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Folk hero. Rock icon. Living legend. Buffy Sainte-Marie is all of these things, and Greystone is proud to celebrate the incredible Cree singer-songwriter, activist, and educator with her authorized biography. For more than 50 years, Sainte-Marie has made her voice heard through her music, art, and activism, establishing herself among the ranks of folk greats such as Joni Mi Folk hero. Rock icon. Living legend. Buffy Sainte-Marie is all of these things, and Greystone is proud to celebrate the incredible Cree singer-songwriter, activist, and educator with her authorized biography. For more than 50 years, Sainte-Marie has made her voice heard through her music, art, and activism, establishing herself among the ranks of folk greats such as Joni Mitchell and Bob Dylan. She’s released more than twenty albums and ten singles, survived being blacklisted by two U.S. presidents, and has received countless accolades, including the only Academy Award ever to be won by a First Nations artist. Her most recent album, Power in the Blood (2015), won the Polaris Music Prize and two Juno Awards. But Sainte-Marie is so much more than a musician; she is also an entrepreneur, a pioneer in digital art, and an important cultural activist who has worked tirelessly advocating for and protecting Indigenous rights and freedoms. Her incredible contributions to society will be recognized when she receives the Allan Waters Humanitarian Award at the 2017 Juno Awards, and will also come to light in her forthcoming biography. Penned by leading music, culture, and feminist writer Andrea Warner, Buffy Sainte-Marie: An Authorized Biography will weave a powerful, intimate look at the life of a beloved artist and everything that she has accomplished in her 76 years (and counting).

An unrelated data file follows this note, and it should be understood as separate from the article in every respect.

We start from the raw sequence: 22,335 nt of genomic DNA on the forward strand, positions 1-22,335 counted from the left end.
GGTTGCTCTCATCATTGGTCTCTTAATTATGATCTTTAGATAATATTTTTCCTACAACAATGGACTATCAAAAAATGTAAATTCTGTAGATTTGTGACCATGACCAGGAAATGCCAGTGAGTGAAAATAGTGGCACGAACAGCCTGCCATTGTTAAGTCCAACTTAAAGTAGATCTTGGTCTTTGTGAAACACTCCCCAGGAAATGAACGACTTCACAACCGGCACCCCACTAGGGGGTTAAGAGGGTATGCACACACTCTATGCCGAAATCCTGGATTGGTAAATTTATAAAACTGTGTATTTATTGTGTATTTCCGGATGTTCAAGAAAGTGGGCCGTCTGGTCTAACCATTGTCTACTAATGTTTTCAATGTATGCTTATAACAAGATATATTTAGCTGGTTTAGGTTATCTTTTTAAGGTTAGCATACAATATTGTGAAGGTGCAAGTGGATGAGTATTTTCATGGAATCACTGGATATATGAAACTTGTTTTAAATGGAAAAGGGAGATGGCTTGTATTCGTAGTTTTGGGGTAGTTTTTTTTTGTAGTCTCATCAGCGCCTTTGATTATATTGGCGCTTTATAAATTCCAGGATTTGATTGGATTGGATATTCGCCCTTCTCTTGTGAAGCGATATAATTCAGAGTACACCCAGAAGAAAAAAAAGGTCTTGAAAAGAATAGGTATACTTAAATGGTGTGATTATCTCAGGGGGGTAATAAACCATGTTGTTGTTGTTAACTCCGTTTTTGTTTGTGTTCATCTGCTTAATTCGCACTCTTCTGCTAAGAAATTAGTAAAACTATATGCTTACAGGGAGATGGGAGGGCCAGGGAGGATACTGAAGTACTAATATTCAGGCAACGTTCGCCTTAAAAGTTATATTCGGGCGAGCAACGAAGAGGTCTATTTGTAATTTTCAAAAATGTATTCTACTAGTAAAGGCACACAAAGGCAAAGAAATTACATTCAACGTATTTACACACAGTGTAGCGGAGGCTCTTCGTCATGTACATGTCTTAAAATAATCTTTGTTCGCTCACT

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Folk hero. Rock icon. Living legend. Buffy Sainte-Marie is all of these things, and Greystone is proud to celebrate the incredible Cree singer-songwriter, activist, and educator with her authorized biography. For more than 50 years, Sainte-Marie has made her voice heard through her music, art, and activism, establishing herself among the ranks of folk greats such as Joni Mi Folk hero. Rock icon. Living legend. Buffy Sainte-Marie is all of these things, and Greystone is proud to celebrate the incredible Cree singer-songwriter, activist, and educator with her authorized biography. For more than 50 years, Sainte-Marie has made her voice heard through her music, art, and activism, establishing herself among the ranks of folk greats such as Joni Mitchell and Bob Dylan. She’s released more than twenty albums and ten singles, survived being blacklisted by two U.S. presidents, and has received countless accolades, including the only Academy Award ever to be won by a First Nations artist. Her most recent album, Power in the Blood (2015), won the Polaris Music Prize and two Juno Awards. But Sainte-Marie is so much more than a musician; she is also an entrepreneur, a pioneer in digital art, and an important cultural activist who has worked tirelessly advocating for and protecting Indigenous rights and freedoms. Her incredible contributions to society will be recognized when she receives the Allan Waters Humanitarian Award at the 2017 Juno Awards, and will also come to light in her forthcoming biography. Penned by leading music, culture, and feminist writer Andrea Warner, Buffy Sainte-Marie: An Authorized Biography will weave a powerful, intimate look at the life of a beloved artist and everything that she has accomplished in her 76 years (and counting).

30 review for Buffy Sainte-Marie: The Authorized Biography

  1. 5 out of 5

    Julie